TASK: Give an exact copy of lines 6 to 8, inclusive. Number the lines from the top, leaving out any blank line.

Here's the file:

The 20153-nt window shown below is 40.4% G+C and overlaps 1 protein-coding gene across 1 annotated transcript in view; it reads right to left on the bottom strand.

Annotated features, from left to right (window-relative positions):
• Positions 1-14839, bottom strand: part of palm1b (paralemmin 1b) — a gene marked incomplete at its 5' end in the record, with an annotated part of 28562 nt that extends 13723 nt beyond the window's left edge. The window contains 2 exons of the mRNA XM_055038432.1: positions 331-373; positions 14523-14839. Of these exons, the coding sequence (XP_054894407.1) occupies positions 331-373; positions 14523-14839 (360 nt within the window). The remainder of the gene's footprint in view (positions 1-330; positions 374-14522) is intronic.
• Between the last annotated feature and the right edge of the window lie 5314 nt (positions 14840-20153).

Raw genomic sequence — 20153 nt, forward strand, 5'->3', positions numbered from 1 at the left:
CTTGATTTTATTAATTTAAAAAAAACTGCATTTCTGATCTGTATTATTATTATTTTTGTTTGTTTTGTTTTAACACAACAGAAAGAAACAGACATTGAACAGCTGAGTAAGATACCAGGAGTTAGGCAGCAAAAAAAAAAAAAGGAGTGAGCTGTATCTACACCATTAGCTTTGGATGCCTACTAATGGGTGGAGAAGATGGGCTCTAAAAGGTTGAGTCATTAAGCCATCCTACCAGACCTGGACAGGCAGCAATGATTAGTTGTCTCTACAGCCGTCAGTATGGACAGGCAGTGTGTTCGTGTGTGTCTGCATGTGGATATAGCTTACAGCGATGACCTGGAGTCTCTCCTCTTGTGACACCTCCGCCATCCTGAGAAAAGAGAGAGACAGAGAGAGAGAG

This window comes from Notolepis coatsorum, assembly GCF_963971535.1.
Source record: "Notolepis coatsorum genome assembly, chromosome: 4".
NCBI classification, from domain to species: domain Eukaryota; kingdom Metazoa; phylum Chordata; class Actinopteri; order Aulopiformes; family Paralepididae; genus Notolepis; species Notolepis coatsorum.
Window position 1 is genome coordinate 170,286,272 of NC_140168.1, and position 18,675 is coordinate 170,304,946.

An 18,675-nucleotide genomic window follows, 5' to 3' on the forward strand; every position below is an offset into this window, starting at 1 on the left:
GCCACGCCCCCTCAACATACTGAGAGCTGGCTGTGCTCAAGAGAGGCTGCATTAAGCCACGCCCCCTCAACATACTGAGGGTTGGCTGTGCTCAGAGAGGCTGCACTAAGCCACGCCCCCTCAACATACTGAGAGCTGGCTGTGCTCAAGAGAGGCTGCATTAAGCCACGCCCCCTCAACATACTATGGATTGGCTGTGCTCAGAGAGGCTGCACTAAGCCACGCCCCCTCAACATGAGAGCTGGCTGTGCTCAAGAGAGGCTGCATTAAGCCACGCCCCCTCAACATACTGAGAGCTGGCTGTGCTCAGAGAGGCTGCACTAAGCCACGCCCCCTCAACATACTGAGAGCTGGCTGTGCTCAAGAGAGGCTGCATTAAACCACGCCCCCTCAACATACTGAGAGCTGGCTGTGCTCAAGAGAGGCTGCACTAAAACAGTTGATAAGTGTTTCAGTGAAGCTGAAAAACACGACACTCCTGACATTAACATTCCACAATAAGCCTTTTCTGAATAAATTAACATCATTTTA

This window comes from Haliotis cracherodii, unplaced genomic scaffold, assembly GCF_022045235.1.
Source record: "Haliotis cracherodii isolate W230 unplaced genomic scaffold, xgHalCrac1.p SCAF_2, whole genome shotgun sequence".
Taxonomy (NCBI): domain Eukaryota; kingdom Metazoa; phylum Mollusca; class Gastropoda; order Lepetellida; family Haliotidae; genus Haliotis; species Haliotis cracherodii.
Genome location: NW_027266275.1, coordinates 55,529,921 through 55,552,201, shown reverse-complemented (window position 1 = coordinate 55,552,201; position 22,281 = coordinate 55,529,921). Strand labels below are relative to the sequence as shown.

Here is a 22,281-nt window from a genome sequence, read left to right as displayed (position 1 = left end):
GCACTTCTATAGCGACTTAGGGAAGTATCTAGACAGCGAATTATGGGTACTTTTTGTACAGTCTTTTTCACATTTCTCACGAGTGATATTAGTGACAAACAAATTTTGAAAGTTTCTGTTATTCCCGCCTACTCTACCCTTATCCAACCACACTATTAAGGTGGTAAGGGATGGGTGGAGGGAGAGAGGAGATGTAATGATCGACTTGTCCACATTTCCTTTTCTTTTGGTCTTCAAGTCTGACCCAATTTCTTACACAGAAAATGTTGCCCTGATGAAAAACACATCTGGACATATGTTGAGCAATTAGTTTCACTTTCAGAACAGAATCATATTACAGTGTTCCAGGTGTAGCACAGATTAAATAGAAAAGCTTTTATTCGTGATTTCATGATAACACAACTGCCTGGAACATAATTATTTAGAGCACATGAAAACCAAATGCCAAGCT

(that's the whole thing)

CTTGATTTTATTAATTTAAAAAAAACTGCATTTCTGATCTGTATTATTATTATTTTTGTTTGTTTTGTTTTAACACAACAGAAAGAAACAGACATTGAACAGCTGAGTAAGATACCAGGAGTTAGGCAGCAAAAAAAAAAAAAGGAGTGAGCTGTATCTACACCATTAGCTTTGGATGCCTACTAATGGGTGGAGAAGATGGGCTCTAAAAGGTTGAGTCATTAAGCCATCCTACCAGACCTGGACAGGCAGCAATGATTAGTTGTCTCTACAGCCGTCAGTATGGACAGGCAGTGTGTTCGTGTGTGTCTGCATGTGGATATAGCTTACAGCGATGACCTGGAGTCTCTCCTCTTGTGACACCTCCGCCATCCTGAGAAAAGAGAGAGACAGAGAGAGAGAG

This window comes from Notolepis coatsorum, assembly GCF_963971535.1.
Source record: "Notolepis coatsorum genome assembly, chromosome: 4".